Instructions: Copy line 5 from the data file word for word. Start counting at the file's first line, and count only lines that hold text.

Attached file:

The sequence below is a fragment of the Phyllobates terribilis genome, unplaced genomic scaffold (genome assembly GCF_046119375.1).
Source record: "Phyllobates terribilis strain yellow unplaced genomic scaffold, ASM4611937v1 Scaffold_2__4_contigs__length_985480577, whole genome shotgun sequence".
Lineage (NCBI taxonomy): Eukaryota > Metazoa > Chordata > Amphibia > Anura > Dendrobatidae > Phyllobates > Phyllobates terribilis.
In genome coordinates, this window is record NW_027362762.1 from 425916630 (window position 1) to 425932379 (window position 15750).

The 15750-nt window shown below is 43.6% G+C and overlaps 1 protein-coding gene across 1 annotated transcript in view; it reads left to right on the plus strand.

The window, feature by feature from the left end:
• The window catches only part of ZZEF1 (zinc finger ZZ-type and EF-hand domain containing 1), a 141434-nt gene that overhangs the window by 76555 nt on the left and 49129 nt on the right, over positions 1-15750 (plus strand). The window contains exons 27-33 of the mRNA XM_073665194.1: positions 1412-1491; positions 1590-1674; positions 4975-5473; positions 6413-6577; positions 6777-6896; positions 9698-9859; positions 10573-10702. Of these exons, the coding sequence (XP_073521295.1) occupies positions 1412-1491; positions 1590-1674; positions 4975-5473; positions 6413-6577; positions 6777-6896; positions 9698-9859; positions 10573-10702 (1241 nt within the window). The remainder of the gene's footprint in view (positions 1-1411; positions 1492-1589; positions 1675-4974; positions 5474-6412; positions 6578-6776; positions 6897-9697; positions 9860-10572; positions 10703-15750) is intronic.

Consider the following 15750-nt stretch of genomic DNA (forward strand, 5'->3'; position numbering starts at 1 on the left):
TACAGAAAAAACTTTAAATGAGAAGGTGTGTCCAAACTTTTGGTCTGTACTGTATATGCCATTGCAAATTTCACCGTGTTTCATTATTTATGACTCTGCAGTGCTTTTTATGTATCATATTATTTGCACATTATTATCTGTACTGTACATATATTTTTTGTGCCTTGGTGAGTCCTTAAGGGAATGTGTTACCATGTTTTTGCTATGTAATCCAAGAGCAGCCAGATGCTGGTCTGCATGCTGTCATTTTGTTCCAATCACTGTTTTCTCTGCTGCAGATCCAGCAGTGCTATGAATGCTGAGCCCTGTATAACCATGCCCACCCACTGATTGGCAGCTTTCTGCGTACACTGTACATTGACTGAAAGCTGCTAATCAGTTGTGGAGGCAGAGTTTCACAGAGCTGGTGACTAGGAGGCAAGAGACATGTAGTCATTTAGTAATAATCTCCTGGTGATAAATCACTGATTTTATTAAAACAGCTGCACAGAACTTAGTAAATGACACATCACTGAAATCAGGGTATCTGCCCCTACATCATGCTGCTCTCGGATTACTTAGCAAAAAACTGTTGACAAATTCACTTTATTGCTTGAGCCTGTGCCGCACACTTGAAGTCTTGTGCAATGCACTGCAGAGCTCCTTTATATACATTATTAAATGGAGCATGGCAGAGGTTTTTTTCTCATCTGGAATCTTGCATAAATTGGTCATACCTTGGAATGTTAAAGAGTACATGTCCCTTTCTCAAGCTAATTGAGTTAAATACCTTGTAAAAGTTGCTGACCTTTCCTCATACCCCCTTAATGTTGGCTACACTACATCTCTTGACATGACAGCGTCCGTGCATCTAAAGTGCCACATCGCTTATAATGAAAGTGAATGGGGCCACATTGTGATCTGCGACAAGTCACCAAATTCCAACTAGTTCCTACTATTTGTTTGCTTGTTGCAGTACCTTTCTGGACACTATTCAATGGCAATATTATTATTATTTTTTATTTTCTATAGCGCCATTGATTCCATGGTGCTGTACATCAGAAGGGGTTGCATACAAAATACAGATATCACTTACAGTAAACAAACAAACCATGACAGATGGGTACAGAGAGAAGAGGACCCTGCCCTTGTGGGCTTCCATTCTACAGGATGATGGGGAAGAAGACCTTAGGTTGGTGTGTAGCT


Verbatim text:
The 15750-nt window shown below is 43.6% G+C and overlaps 1 protein-coding gene across 1 annotated transcript in view; it reads left to right on the plus strand.